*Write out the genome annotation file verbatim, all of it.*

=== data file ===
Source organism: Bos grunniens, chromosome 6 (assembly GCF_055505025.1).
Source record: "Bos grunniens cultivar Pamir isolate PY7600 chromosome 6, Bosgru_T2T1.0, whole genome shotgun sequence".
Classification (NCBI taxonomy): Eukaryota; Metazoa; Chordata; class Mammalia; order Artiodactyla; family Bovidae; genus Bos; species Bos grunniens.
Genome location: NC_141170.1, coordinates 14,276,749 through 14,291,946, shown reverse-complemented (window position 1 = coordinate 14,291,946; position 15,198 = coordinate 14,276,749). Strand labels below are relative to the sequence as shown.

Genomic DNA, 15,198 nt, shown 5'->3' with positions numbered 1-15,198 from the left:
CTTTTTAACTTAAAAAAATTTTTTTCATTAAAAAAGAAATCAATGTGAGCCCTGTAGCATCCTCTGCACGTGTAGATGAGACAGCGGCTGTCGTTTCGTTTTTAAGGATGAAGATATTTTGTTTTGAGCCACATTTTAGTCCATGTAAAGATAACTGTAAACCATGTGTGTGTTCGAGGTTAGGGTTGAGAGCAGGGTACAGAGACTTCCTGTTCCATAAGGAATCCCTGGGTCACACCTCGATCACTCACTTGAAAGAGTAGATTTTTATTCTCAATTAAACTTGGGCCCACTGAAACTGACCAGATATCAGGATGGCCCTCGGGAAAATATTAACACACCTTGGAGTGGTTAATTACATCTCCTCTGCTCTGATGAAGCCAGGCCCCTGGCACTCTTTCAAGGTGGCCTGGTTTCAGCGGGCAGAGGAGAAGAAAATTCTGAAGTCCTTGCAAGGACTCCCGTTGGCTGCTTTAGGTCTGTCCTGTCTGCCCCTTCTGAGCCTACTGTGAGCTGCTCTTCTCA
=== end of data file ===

Source organism: Bos grunniens, chromosome 6 (assembly GCF_055505025.1).
Source record: "Bos grunniens cultivar Pamir isolate PY7600 chromosome 6, Bosgru_T2T1.0, whole genome shotgun sequence".
Classification (NCBI taxonomy): Eukaryota; Metazoa; Chordata; class Mammalia; order Artiodactyla; family Bovidae; genus Bos; species Bos grunniens.
Genome location: NC_141170.1, coordinates 14,276,749 through 14,291,946, shown reverse-complemented (window position 1 = coordinate 14,291,946; position 15,198 = coordinate 14,276,749). Strand labels below are relative to the sequence as shown.

Genomic DNA, 15,198 nt, shown 5'->3' with positions numbered 1-15,198 from the left:
CTTTTTAACTTAAAAAAATTTTTTTCATTAAAAAAGAAATCAATGTGAGCCCTGTAGCATCCTCTGCACGTGTAGATGAGACAGCGGCTGTCGTTTCGTTTTTAAGGATGAAGATATTTTGTTTTGAGCCACATTTTAGTCCATGTAAAGATAACTGTAAACCATGTGTGTGTTCGAGGTTAGGGTTGAGAGCAGGGTACAGAGACTTCCTGTTCCATAAGGAATCCCTGGGTCACACCTCGATCACTCACTTGAAAGAGTAGATTTTTATTCTCAATTAAACTTGGGCCCACTGAAACTGACCAGATATCAGGATGGCCCTCGGGAAAATATTAACACACCTTGGAGTGGTTAATTACATCTCCTCTGCTCTGATGAAGCCAGGCCCCTGGCACTCTTTCAAGGTGGCCTGGTTTCAGCGGGCAGAGGAGAAGAAAATTCTGAAGTCCTTGCAAGGACTCCCGTTGGCTGCTTTAGGTCTGTCCTGTCTGCCCCTTCTGAGCCTACTGTGAGCTGCTCTTCTCA